We all know that during certain times of the day, standing on line at the TSA checkpoint can be a long, arduous process. A good portion of the long queue is because of people having to remove things from their bags; they obviously didn’t read my article about how to prepare for going through X-ray and don’t remember to pack things like their bag o’ liquids and their laptop computer so they’re easy to access. Rummaging through bags at X-ray just slows down the process. But some of that might soon come to an end.
The TSA is currently testing new scanners in a handful of airports that use computed tomography (yup, a CT scan!). These machines are more advanced than what the TSA has been using, and create such a clear picture of what’s inside a bag that the computers can automatically detect explosives, including liquids (because remember, the reason for the bag o’ liquids in the first place was a result of a thwarted attempt in 2006 to blow up trans-Atlantic flights using liquid explosives that were hidden in soft drink bottles. It’s been determined that 3 ounces/100 ml of any liquid wouldn’t be enough to blow up an entire plane.).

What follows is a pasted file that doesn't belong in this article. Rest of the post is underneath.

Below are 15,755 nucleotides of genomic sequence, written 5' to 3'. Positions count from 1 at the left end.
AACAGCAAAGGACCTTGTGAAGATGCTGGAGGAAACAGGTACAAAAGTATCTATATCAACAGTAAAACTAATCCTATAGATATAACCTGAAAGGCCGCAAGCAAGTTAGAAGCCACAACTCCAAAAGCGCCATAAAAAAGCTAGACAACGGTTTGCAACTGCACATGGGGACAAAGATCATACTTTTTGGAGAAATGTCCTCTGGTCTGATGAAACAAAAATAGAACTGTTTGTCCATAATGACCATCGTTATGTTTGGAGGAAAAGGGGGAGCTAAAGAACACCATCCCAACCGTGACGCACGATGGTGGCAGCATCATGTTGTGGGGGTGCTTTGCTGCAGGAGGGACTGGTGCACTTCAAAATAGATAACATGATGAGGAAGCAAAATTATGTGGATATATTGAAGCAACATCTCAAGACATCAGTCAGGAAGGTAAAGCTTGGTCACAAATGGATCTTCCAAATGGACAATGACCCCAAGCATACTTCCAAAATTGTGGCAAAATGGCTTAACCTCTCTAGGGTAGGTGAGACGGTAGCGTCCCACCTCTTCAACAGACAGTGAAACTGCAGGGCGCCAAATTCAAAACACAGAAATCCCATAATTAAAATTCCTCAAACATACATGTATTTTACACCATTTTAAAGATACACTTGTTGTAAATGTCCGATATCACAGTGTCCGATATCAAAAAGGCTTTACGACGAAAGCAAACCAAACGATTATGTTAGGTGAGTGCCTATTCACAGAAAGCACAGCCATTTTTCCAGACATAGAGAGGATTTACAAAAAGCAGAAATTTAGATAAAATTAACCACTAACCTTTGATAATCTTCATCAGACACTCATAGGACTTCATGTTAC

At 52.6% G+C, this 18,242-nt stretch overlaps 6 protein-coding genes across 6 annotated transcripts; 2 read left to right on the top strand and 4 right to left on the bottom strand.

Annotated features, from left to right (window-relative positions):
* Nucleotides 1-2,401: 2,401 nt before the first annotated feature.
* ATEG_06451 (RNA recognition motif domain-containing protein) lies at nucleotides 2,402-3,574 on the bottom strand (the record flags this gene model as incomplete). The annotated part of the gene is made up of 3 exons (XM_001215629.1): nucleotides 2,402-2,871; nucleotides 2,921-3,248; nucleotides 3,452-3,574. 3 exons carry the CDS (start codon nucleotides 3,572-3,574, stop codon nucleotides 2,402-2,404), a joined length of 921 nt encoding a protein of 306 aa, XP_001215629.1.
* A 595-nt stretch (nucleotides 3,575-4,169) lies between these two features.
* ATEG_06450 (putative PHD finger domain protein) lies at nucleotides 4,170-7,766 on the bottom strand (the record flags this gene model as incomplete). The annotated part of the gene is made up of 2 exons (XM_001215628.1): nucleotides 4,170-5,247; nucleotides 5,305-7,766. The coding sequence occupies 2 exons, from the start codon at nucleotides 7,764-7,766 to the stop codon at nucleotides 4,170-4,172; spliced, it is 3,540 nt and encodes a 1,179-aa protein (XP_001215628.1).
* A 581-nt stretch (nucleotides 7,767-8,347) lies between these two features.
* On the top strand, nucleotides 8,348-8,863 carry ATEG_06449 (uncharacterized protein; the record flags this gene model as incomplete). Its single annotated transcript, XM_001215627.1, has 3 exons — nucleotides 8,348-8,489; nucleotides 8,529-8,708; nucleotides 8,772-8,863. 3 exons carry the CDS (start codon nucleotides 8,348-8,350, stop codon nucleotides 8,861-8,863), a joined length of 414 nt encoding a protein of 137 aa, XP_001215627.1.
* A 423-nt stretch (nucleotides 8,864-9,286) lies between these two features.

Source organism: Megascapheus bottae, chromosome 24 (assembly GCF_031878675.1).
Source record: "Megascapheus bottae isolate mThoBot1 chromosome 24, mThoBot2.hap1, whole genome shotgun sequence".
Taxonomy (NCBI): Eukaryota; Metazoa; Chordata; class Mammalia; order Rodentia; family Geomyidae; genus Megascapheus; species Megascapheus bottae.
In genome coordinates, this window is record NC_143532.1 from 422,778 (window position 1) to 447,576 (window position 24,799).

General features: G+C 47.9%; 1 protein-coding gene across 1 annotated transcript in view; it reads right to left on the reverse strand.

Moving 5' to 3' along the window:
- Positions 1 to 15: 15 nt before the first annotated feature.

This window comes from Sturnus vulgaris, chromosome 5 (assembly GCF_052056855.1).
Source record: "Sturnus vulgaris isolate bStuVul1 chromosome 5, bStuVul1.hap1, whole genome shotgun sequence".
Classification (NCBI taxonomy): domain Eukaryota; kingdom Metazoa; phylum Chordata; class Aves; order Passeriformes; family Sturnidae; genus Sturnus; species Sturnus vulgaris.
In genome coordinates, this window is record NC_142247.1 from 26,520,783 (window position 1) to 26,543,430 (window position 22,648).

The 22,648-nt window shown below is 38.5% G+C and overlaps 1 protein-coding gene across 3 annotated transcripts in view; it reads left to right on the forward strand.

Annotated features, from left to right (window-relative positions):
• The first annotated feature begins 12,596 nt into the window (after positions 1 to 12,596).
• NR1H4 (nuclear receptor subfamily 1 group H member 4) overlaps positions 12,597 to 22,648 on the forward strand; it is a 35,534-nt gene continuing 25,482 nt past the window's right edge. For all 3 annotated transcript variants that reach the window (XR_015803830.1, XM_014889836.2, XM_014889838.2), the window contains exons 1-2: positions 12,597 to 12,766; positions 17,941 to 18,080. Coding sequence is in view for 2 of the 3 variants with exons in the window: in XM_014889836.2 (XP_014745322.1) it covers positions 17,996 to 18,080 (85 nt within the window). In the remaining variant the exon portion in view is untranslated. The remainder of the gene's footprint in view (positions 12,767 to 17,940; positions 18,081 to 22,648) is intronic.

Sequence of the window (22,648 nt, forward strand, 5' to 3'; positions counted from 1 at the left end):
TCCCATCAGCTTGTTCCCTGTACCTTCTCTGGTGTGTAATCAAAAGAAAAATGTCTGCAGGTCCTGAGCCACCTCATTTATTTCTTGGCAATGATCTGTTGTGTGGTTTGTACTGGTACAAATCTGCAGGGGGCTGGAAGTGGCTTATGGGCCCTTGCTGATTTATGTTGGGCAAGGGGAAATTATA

TSA is currently testing these new machines in 15 locations:
- Baltimore-Washington International Airport (BWI)
- Chicago O’Hare International Airport (ORD)
- Cincinnati/Northern Kentucky International Airport (CVG)
- Houston Hobby Airport (HOU)
- Indianapolis International Airport (IND)
- John F. Kennedy International Airport (JFK)
- Logan International Airport (BOS)
- Los Angeles International Airport (LAX)
- McCarran International Airport (LAS)
- Oakland International Airport (OAK)
- Philadelphia International Airport (PHL)
- Phoenix Sky Harbor International Airport (PHX)
- San Diego International Airport (SAN)
- St. Louis Lambert International Airport (STL)
- Washington-Dulles International Airport (IAD)
The TSA hopes to increase the number of units up to 40 airports by the end of the year, and to 145 airports by the end of 2019.
If people don’t have to remove their liquids or laptops from their bags, that should definitely help speed up the pace. Of course, it won’t solve everything – people in the regular TSA checkpoint line will still need to remove their shoes, jackets and belts. And since people in the regular line are sometimes those who don’t fly often, there will still be delays because of the old guy arguing about his 2 ounces of mouthwash in the 36 ounce bottle, because he wasn’t aware of the rules. But at least we can hope it will be better.
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This post first appeared on Your Mileage May Vary